All too often Americans take the phrase “We the People” for granted. This may be the result of educational institutions failing to teach the profoundness of the phrase, yet its gravitas is worthy of such exploration. The United States, unlike other nations that grew organically, was founded upon the transformative enlightenment ideas that grew out of 18th century Europe which emphasized liberty and democracy. Because of this, “We the People” serves as a striking message for future generations that this nation was different – established by the American creed for the sanctity of civil society, rather than a monarch or heavenly mandate. Thus, there should be a considerable orator rendered to it, inducing not only a unified identity, but also a community that is able to act on its own independent terms.
Growing up in suburban Philadelphia, the institutions that once defined the previous generations have all but vanished. Whether the empty churches or recreational centers, civic engagement has declined rapidly. This has led many to lose a sense of purpose or virtue, exacerbating substance abuse and depression. Some new institutions have been created, but it is questionable if they render satisfactory to the old. Irving Kristol humorously described a similar development:
“Young people, especially, are looking for religion so desperately that they are inventing new ones. They should not have to invent new ones; the old religions are pretty good.”
The failure of community has also affected the efficacy of localism, a concept pushed by James Madison in the Federalist Papers. With fewer school board members, and less local political participation, issues continually get nationalized to an unhealthy degree – creating more polarization that need not occur if the local institutions and government performed the duties. The more American society deviates from institutions to rabid individualism, the harder it becomes for the country to stay united. This is an unfortunate development, as statesmen such as Alexis de Tocqueville describes in Democracy in America, it was not always like this. He wrote:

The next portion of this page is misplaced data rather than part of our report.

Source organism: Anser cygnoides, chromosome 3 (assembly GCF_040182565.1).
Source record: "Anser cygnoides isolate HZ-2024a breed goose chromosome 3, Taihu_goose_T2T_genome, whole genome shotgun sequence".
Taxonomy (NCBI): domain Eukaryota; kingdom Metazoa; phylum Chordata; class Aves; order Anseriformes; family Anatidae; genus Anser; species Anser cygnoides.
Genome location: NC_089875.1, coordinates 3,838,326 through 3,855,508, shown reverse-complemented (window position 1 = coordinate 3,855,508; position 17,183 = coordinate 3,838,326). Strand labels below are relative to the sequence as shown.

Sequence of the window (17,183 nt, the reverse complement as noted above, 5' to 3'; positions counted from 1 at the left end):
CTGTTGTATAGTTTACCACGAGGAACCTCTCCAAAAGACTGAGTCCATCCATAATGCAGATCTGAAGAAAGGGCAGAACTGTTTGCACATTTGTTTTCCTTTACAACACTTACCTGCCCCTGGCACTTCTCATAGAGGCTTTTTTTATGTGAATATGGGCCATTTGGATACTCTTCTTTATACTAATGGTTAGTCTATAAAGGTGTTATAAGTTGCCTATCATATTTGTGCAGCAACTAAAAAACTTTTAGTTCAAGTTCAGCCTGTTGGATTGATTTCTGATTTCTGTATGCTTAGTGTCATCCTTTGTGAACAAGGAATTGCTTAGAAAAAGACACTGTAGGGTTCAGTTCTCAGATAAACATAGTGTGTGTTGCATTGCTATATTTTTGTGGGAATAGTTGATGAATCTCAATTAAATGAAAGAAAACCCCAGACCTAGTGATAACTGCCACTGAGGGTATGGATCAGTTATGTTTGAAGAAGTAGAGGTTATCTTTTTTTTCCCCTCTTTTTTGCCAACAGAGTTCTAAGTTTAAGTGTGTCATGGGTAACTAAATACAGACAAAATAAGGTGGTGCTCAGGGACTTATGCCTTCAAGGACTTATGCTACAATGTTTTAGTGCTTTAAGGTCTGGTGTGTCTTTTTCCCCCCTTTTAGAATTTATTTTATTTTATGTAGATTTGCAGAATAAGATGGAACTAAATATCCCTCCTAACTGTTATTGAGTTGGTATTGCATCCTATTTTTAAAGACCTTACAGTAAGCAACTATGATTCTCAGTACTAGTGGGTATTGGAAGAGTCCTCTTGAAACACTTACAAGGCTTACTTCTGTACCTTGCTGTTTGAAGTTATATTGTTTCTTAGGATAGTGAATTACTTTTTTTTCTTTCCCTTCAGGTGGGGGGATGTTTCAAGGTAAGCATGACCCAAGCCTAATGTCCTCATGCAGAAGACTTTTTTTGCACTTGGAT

“Not until I went into the churches of America and heard her pulpits flame with righteousness did I understand the secret of her genius and power. America is great because America is good, and if America ever ceases to be good, America will cease to be great.”
For Tocqueville, the exceptionalism of America was embedded in its ambitious populace.
The possibility of reviving community in America is an arduous task. Such a shift requires a moral, ethical, and circumstantial change that may not be practical. It is not a given that such a society should exist, as America even when during peak community stood almost alone in the world in sheer success and number. A religious revival similar to “The Great Awakenings” of the last two centuries could kick start a revolution in American life, however it would require a shift in how Americans currently perceive religion from a mostly cosmological to sociological function. Eric Kaufman describes in Shall Religious Inherit the Earth? that sheer demographic advantages of religious communities may render this inevitable – as the divide between secular and traditional families grows ever greater. No matter how the country changes in the years to come, not only religiously but also ethnically – also explained by Kaufman in his book Whiteshift – the future of American community is dependent on those that forge the next generation.
Practically speaking, legislative solutions remain available. It is imperative for the sense of sodality to rejuvenate itself within the next generation, and through requiring civic learning even in elementary school, it can further the shared goal of creating a social generation akin to the spirit of those before. Ironically, it is civic engagement that is necessary for this to become a reality.
As society continuously spirals into proverbial disunity, one must begin to wonder if “We the People” still run the show, and if not, what steps must be taken to restore control. Putting aside political differences, both the right and left have clearly not been beneficiaries of rampant individuation – as even political party registration has declined. Maybe it is time, then, to refind the exceptionalism so intrinsic to the American tradition before it fades to black indefinitely.